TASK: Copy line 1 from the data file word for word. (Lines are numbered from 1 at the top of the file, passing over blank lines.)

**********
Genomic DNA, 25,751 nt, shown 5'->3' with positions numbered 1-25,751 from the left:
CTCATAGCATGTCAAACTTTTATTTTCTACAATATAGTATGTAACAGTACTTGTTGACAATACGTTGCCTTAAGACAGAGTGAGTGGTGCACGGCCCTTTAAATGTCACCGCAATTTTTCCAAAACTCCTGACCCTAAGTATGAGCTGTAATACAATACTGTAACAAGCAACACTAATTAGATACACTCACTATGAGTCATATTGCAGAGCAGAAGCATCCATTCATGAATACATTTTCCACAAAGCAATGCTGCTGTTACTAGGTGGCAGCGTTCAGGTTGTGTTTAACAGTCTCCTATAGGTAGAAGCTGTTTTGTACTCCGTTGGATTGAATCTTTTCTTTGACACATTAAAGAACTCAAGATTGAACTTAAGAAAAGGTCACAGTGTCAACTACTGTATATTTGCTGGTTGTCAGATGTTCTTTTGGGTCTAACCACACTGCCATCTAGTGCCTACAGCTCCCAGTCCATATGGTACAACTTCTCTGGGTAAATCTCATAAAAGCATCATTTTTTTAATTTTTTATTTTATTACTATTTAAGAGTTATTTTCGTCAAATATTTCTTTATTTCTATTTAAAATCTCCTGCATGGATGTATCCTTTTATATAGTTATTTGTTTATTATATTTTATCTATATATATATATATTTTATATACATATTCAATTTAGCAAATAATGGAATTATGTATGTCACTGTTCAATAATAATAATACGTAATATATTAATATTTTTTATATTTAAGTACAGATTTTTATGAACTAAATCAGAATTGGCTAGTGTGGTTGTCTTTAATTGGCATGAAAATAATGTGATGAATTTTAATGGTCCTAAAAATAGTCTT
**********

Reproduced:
Genomic DNA, 25,751 nt, shown 5'->3' with positions numbered 1-25,751 from the left: